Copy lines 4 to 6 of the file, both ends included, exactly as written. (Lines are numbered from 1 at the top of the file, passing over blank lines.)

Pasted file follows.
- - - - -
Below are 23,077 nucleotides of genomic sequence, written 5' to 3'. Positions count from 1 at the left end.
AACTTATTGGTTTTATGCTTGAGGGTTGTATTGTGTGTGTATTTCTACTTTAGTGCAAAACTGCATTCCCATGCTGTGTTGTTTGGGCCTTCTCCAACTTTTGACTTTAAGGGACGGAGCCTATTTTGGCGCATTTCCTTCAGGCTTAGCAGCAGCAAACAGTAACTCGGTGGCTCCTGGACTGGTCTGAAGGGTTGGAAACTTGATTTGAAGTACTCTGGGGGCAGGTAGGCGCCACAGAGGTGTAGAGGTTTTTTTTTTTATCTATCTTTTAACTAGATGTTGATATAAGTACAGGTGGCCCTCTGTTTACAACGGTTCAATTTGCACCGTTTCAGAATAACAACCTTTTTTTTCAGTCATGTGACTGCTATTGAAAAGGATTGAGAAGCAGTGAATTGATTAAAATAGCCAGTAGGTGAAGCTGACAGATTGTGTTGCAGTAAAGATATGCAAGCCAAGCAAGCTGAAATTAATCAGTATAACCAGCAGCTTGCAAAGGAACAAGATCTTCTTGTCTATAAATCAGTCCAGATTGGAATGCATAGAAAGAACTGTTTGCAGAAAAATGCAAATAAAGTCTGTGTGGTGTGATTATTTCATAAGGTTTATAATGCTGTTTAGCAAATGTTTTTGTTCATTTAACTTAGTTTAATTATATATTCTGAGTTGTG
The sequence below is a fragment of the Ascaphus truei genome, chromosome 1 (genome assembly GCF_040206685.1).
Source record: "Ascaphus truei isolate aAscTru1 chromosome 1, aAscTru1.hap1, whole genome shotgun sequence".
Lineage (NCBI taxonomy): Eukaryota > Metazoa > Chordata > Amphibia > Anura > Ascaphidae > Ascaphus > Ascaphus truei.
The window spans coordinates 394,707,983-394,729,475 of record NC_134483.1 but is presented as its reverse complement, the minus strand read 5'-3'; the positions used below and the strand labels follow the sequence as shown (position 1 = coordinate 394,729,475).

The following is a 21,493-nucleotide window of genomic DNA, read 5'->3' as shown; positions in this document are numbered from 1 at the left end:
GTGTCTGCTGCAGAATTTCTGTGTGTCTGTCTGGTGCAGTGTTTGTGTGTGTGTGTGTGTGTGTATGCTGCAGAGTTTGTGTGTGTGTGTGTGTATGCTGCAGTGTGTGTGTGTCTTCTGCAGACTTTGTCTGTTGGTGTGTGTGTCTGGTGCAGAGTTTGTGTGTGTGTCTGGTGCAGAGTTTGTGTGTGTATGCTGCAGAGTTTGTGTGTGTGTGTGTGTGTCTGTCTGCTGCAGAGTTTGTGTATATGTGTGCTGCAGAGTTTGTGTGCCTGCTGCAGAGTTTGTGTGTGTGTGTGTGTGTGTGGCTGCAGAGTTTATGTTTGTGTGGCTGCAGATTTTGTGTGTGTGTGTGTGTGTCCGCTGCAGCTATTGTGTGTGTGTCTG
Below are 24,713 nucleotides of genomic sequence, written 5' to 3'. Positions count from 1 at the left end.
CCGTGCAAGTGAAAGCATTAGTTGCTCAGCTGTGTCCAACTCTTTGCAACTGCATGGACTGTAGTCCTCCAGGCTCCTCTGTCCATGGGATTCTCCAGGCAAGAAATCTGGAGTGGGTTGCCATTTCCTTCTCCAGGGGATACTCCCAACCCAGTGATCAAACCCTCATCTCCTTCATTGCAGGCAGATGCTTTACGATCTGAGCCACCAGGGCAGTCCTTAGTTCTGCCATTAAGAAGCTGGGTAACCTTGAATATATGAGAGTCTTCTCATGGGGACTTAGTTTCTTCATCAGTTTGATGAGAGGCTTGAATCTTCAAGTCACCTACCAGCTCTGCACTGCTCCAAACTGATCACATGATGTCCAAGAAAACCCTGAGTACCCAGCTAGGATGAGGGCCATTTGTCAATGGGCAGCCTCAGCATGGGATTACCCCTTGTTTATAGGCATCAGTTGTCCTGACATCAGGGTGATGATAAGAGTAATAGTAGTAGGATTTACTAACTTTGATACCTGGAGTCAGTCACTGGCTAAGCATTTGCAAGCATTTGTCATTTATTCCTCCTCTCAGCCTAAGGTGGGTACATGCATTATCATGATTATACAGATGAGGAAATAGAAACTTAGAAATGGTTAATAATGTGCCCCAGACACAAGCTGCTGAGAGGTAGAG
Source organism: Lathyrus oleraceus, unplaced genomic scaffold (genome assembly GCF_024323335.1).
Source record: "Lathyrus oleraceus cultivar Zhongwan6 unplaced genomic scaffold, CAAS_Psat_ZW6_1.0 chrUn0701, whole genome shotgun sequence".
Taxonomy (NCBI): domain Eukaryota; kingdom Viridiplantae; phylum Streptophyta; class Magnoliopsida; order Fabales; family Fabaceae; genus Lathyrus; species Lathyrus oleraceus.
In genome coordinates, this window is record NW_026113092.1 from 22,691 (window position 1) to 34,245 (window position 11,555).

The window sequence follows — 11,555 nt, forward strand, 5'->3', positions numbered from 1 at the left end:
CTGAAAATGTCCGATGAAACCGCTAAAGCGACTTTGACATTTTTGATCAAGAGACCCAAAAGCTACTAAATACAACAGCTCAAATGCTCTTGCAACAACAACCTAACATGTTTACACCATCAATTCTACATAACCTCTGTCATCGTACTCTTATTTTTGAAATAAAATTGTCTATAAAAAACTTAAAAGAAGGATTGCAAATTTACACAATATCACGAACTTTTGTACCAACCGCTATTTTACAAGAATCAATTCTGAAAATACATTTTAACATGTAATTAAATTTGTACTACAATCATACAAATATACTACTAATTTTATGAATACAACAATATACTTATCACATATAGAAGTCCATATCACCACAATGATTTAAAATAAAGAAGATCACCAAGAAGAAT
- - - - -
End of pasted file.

Source record: "Ascaphus truei isolate aAscTru1 chromosome 1, aAscTru1.hap1, whole genome shotgun sequence".
Lineage (NCBI taxonomy): Eukaryota > Metazoa > Chordata > Amphibia > Anura > Ascaphidae > Ascaphus > Ascaphus truei.
The window spans coordinates 394,707,983-394,729,475 of record NC_134483.1 but is presented as its reverse complement, the minus strand read 5'-3'; the positions used below and the strand labels follow the sequence as shown (position 1 = coordinate 394,729,475).